Macelaru gets top praise for Seattle Symphony concerts

Macelaru gets top praise for Seattle Symphony concerts

Cristian Macelaru led the Seattle Symphony in works by Lili Boulanger, Elgar and Rachmaninoff February 1, 2018 (Photo credit: Jakob Helmer Mørk)

Review: “A ‘Too Emotional’ Violin Concerto, Played To The Hilt”
By Jason Victor Serinus
Classical Voice America
February 3, 2018

Not even a report that Seattle Symphony Orchestra musicians had left their rehearsal of Edward Elgar’s Violin Concerto in a state of awe could prepare one for the extraordinary level of musicianship that soloist Vilde Frang and guest conductor Cristian Măcelaru displayed in Benaroya Hall. Seen and heard on Feb. 1 at the start of a three-concert run, soloist, conductor, and orchestra responded to Elgar’s veiled love letter to Alice Stuart-Wortley with all-out surges of romantic passion that miraculously conveyed the whispered intimacies of a private relationship.

Elgar allows his orchestra considerable time to set the stage before the soloist begins to play. Măcelaru, who began his tenure as music director and conductor of the Cabrillo Festival of Contemporary Music in 2017, immediately broke through the confines of “new music” conductor stereotypes by investing a work that Elgar himself described as “awfully emotional! Too emotional …” with a freedom of expression and tempo that harked back to conductors of earlier times. Reveling in dynamic contrasts, Măcelaru drew from his strings the smoothest, warmest, and lushest soundscape I have ever heard Seattle’s musicians produce.

From the midst of Măcelaru’s color-saturated swirls of sound emerged Frang’s astoundingly fragile, heartfelt utterances. With her naturally pale skin rendered virtually white with sorrow by the combination of the hall’s lighting and her pale, flower-splattered sleeveless dress, Frang looked like a cross between an apparition of an operatic Ophelia or Lucia and a frail, Dickensian orphan whose soul drew its entire sustenance from its instrument. The yearning at the heart of her playing, combined with body language that had her variously leaning into her instrument as if for dear life and pulling herself up as if to try to regain equilibrium amidst forces determined to pull her asunder, was breathtaking.

Frang’s slender sound compelled her audience into hushed silence, lest it miss a single note. Even at the height of flu/cold season, hardly a single cough was heard. Not even solo wind instruments that played far louder than she could detract from playing so emotionally wrought that hundreds of audience members broke into applause at the end of the opening Allegro movement.

After Frang paused to compose herself, the ensuing Andante was equally extraordinary for the startling intimacy of its tender, fragile highs. With an approach that made Elgar’s concerto seem the most important concerto ever written, Frang and Măcelaru inspired Seattle’s string section to virtually melt into their music as they played with rare liquidity.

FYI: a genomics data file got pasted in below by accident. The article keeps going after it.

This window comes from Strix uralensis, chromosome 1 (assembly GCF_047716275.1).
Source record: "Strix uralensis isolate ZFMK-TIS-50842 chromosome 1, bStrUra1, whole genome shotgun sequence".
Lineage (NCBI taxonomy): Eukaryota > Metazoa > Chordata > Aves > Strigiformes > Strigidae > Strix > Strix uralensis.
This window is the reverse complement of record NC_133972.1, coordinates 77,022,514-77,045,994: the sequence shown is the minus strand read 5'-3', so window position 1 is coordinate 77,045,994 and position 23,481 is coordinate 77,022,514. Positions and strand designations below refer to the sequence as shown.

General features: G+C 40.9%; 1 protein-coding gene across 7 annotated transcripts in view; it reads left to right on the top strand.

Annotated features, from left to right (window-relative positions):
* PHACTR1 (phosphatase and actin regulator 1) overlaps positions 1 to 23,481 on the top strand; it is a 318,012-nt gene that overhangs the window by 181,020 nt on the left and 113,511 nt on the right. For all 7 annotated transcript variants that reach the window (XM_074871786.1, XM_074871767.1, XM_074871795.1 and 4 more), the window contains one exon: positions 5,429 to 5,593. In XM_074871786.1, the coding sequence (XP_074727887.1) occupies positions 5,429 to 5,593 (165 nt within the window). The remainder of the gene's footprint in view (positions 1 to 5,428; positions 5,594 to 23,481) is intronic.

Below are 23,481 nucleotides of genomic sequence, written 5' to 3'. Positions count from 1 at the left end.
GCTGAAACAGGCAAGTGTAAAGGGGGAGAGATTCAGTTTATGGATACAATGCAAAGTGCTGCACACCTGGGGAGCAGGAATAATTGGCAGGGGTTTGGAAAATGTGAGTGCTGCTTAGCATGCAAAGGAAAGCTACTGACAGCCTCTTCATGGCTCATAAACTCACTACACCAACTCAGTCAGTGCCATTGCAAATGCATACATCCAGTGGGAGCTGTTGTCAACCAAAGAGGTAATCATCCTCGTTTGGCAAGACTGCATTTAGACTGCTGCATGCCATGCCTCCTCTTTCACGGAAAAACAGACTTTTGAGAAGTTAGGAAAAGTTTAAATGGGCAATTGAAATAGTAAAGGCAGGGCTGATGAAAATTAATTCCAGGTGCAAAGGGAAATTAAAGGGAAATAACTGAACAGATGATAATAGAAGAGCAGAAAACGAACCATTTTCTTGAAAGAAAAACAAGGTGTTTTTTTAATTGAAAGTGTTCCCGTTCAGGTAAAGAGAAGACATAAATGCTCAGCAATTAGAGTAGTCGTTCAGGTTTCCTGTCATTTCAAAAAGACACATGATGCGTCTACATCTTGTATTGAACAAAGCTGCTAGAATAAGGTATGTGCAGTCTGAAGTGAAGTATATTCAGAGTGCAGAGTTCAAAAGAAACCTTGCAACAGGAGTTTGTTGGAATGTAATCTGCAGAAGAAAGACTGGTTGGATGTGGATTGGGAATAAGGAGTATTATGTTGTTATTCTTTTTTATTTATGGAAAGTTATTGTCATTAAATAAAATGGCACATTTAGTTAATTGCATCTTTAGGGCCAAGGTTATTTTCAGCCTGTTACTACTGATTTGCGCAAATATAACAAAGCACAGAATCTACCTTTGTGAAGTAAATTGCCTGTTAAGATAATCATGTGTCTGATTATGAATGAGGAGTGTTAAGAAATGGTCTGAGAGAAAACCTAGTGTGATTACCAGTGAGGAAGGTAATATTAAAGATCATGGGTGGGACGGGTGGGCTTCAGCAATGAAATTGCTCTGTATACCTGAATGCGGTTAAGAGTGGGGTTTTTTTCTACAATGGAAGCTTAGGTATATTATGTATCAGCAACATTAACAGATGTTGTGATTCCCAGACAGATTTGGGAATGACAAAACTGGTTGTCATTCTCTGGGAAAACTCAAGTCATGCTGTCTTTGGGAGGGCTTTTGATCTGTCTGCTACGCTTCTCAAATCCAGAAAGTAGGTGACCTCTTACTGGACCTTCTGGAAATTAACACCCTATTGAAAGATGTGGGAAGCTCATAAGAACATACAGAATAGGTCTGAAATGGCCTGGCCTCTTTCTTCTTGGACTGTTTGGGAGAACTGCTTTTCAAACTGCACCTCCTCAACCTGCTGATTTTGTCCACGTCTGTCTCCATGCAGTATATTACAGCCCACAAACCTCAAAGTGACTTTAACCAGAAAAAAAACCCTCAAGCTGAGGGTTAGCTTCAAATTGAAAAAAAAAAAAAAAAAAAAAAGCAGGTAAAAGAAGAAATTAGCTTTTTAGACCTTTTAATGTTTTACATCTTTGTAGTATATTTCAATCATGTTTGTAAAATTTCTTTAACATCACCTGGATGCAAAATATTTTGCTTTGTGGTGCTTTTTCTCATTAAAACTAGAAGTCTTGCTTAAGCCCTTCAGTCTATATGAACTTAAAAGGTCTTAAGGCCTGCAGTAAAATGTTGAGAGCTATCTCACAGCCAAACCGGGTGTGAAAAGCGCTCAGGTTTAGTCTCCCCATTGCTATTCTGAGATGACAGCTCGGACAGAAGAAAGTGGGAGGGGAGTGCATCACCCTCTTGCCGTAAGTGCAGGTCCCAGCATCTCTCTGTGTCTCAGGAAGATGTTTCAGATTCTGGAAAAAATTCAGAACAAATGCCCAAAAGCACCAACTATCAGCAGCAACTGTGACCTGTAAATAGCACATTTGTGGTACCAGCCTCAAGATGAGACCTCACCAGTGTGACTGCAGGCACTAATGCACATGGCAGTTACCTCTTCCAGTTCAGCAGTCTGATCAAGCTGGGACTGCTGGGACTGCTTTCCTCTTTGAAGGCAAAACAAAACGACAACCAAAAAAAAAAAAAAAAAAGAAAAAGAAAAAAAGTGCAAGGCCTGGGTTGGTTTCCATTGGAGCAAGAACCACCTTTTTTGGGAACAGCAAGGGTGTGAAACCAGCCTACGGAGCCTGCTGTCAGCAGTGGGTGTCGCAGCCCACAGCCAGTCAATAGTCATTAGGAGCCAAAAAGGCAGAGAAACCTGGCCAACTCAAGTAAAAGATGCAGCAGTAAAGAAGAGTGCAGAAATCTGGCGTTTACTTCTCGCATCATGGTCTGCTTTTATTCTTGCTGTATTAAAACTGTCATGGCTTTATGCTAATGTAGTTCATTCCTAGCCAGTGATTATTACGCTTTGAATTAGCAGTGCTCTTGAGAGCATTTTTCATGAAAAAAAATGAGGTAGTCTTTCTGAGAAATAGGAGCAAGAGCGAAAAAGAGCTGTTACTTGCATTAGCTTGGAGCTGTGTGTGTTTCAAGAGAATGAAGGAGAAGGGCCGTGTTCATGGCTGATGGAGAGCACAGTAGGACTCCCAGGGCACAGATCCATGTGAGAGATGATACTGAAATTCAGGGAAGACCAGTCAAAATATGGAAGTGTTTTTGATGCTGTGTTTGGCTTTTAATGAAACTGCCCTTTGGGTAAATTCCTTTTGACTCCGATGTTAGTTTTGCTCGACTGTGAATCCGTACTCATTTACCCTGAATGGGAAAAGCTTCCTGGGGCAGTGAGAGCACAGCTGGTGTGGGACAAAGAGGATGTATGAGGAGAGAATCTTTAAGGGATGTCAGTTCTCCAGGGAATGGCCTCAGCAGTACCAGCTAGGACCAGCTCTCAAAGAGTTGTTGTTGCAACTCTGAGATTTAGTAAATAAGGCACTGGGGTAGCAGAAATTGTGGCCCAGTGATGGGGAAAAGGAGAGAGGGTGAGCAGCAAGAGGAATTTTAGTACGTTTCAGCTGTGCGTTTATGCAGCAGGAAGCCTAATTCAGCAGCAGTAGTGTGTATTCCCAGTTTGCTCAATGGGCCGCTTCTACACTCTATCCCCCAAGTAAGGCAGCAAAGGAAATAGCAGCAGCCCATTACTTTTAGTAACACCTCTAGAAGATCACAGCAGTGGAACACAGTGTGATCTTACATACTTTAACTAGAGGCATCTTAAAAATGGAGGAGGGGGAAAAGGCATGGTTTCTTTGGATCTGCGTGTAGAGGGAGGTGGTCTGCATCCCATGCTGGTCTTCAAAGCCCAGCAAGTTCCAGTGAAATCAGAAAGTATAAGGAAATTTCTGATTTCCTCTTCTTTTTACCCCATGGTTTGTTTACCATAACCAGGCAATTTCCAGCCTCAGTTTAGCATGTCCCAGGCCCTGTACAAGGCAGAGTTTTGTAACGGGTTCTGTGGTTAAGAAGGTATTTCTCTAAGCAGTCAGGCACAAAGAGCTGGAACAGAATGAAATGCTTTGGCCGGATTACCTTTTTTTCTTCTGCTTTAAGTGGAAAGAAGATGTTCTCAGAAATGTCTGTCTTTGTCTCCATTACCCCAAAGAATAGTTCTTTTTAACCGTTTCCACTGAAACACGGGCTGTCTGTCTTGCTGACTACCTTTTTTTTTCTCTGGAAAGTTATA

That Frang managed to maintain her delicate sound and tonal beauty as she launched into the virtuosic frenzy of Elgar’s athletic final Allegro seemed nigh miraculous. Eschewing the big-boned, echt Russian approach of some fabled soloists, she nonetheless allowed passion to be her guide as she tugged this way and that, and delivered unaccompanied passages according to the dictates of the heart. Sometimes notes seemed suspended in the air undisturbed, as if time stood still, until the next note spoke with equal truth. Măcelaru hung on Frang’s every phrase, allowing her gorgeous high slivers of sound to sing unencumbered. Although Frang’s sound lacked the volume necessary to end with the exclamation point that Măcelaru clearly wished to add, the overall effect of hearing two artists and full orchestra speak with one voice was to elicit astonished roars of approval and gratitude.

Măcelaru was no less passionate in his performance of Rachmaninoff’s Symphony No. 3 (1936). This late work, many of whose passages made their way into the composer’s final Symphonic Dances (1940), benefited greatly from yearning waves of sound and thrilling dynamic swings by the conductor and orchestra. In the opening movement, Seattle’s cellos glowed with the warmth of a summer sunset. Reveling in the score’s string sonorities, Măcelaru made of the second movement a fluid rhapsody.

The final Allegro was filled with excitement that bordered on the mystical. When the startling strains of the Dies irae intruded, seemingly out of the blue, they were summarily overpowered by the life-affirming poetic whirlwind that Măcelaru whipped up in the final bars. It was a performance to inspire a revisit by many who have previously written off Rachmaninoff’s final symphony as less than a masterpiece.

The concert opened with Lili Boulanger’s short “D’un matin de printemps.” The orchestra sounded uncharacteristically iridescent as it graced her beautiful, air-filled landscape with the same optimistic energy, excitement, dynamic contrasts, and tonal lushness heard at evening’s end. Even if the Boulanger had been the only thing that Măcelaru conducted all evening, his masterly performance of her five-minute evocation of a magical morning in springtime was enough to convince one that the Seattle Symphony must invite him back soon, and often.

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